I have seen the e-future and it is all around us.

A wholesaler without a facsimile machine is rapidly going the way of the dinosaur, and contractors who do bid work are following close behind

Explosive E-growth

Yet, what is happening in the construction/design sector of the business world lags behind what's going in the economy at-large. The Boston Consulting Group estimates that one-fourth of all U.S. B2B purchasing will be done online by 2003. Transaction value will grow from about $2 billion today to an eye-popping $2.8 trillion by then.

Another e-commerce specialist, Cambridge, Mass.-based Forrester Research, pegs it to be at $2.7 trillion by 2004. By then, Forrester expects so-called "eMarketplaces"--Web sites that bring multiple buyers and sellers together-to capture 53% of online B2B transactions.

BuildNet.com, Cephren.com, e-Builder.net, Akropolis.net and BuildPoint.com are among construction industry e-Marketplaces, and others seem to arise almost weekly. Nonetheless, according to the New York Times, Forrester Research predicts that even by 2004, construction industry e-commerce is likely to total only $141 billion, or less than 11% of total construction spending. The Times article blamed hidebound attitudes for retarding progress.

This may be so, but that's not what I saw on display in a couple of programs on project management via the Internet at this year's convention of the Mechanical Contractors Association of America, held Feb. 20-24 in San Diego.

"The Future of Technology & The Mechanical Contractor" featured Dean Allen of Seattle-based McKinstry Co., along with Microsoft executive Gary Cooke and Wenn-Soft software executive Tom Devroy, detailing modern project management and documentation techniques via the Internet. I'm the last person anybody might describe as a tree hugger, but it sure was good to see electrons eliminating the need for more pulp and paper mills.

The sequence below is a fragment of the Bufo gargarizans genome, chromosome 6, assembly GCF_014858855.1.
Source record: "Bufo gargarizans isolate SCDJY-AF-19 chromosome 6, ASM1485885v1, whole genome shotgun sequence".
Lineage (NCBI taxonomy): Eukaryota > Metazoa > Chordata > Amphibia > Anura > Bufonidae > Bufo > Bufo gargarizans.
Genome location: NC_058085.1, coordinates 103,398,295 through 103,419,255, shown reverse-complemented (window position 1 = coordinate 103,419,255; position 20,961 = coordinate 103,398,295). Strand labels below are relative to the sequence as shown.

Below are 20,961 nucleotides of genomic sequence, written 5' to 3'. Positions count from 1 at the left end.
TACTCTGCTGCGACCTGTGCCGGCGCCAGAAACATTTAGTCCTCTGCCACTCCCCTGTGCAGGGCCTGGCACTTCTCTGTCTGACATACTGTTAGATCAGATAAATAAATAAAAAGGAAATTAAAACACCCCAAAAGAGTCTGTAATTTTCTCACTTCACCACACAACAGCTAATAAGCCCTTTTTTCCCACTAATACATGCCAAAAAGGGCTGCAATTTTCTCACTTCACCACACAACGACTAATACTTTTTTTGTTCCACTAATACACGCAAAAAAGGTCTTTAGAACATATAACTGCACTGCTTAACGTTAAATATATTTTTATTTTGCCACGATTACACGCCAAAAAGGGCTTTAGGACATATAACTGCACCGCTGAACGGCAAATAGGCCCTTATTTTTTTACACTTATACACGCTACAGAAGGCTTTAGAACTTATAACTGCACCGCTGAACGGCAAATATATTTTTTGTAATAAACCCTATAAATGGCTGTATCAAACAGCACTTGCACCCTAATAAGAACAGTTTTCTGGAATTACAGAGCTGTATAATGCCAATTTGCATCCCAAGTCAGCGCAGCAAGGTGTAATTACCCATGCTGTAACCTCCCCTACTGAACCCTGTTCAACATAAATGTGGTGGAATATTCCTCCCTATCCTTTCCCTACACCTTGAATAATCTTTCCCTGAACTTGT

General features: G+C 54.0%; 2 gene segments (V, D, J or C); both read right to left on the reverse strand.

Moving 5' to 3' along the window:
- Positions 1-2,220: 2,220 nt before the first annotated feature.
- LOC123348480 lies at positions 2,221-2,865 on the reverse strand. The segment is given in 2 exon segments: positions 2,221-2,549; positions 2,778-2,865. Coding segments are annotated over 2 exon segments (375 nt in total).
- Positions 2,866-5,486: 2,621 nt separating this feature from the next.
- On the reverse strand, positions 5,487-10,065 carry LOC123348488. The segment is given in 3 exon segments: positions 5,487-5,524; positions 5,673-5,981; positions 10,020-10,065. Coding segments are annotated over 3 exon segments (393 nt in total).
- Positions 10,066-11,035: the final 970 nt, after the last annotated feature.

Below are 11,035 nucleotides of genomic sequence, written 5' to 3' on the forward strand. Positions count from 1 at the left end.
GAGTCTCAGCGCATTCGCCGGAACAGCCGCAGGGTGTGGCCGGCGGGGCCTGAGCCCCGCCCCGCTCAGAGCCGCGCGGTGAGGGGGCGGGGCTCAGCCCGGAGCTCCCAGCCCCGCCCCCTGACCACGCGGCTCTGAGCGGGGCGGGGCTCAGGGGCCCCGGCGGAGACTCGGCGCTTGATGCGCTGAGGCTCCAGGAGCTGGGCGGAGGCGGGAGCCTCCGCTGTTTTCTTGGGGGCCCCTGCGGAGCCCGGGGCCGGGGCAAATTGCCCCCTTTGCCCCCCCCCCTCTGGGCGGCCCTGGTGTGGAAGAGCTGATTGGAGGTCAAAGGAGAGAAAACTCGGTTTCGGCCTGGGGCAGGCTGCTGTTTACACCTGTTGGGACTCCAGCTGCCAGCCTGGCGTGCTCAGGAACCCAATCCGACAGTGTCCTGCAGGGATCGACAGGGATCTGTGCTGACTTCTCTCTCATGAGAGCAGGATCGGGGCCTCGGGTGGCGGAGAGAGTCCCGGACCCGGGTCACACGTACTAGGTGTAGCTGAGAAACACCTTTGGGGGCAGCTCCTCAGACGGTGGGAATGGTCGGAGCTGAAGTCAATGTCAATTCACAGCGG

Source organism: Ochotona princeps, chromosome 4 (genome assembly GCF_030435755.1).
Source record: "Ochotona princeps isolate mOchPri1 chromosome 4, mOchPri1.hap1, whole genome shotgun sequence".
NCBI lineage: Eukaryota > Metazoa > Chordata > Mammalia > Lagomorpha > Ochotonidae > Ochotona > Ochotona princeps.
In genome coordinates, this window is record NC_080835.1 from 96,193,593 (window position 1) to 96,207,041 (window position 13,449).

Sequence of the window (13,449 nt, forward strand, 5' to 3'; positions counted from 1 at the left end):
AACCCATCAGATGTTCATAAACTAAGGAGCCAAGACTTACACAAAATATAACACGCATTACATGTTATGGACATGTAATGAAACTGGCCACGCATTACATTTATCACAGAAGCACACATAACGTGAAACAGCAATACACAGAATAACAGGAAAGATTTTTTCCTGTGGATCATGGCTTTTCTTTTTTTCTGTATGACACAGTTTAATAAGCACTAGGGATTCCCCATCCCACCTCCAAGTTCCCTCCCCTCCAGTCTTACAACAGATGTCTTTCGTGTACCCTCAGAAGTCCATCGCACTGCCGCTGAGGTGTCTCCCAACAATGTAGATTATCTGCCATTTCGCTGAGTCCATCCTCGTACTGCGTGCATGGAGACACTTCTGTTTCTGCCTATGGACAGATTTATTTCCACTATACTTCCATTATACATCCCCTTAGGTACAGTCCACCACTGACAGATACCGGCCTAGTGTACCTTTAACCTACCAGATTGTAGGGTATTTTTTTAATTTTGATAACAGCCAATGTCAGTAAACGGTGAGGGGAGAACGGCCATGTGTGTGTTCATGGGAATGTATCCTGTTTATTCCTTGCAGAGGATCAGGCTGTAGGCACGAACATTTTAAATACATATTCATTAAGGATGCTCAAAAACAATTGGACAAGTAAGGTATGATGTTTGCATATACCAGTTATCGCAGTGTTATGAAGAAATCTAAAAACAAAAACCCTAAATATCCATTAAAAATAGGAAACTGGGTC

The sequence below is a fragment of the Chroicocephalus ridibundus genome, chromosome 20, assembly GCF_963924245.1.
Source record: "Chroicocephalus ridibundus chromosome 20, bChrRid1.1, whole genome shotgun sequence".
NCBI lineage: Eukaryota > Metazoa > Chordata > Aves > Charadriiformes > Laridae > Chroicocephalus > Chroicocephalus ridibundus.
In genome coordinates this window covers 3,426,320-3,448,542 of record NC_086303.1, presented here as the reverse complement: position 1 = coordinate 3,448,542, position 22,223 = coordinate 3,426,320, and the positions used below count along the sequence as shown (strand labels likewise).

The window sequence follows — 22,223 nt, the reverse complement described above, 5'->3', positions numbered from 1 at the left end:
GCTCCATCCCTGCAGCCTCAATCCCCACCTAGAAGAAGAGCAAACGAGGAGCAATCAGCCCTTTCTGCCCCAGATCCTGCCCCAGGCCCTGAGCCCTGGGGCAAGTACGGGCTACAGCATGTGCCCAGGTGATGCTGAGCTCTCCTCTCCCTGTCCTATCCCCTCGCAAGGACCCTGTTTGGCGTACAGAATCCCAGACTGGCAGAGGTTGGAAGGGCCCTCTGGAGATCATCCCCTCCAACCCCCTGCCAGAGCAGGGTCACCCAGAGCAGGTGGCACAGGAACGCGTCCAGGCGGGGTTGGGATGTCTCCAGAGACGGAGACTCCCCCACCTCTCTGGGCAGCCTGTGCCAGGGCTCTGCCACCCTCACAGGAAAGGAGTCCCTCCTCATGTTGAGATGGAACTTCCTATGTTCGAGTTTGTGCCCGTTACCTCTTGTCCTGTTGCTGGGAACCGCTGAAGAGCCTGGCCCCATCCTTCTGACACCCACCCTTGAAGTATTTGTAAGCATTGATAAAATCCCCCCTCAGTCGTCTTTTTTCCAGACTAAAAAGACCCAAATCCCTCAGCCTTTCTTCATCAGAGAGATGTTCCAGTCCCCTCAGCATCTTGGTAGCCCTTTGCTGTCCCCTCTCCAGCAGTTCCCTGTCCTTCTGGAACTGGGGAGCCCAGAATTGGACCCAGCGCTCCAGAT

Equally mesmerizing was a presentation by consultant Jonathon Antevy on "Project Management via the Internet, Intranets & Extranets." Antevy and a colleague in Florida demonstrated how a CAD drawing could be revised online in real time. Don't worry, encrypted security pretty much eliminates the potential for mischief.

Think of our ancestors who were alive at the turn of the last century, and how they must have marveled at all those newfangled automobiles, telephones, electricity and so many other inventions that were transforming their lives. They'd have needed pretty wild imaginations to envision our world of today. It seems wild even to some of us who were born half a century later. But it's here, and getting more wondrous all the time.

By the way, on the day I wrote this article, I glanced at the latest report for PME's Web site, www.pmengineer.com, covering the month of February. In the first month after launching the site, July 1998, we had 385 visitors. In February 1999, we had 744. Our February 2000 data shows that number more than quadrupled to 3142.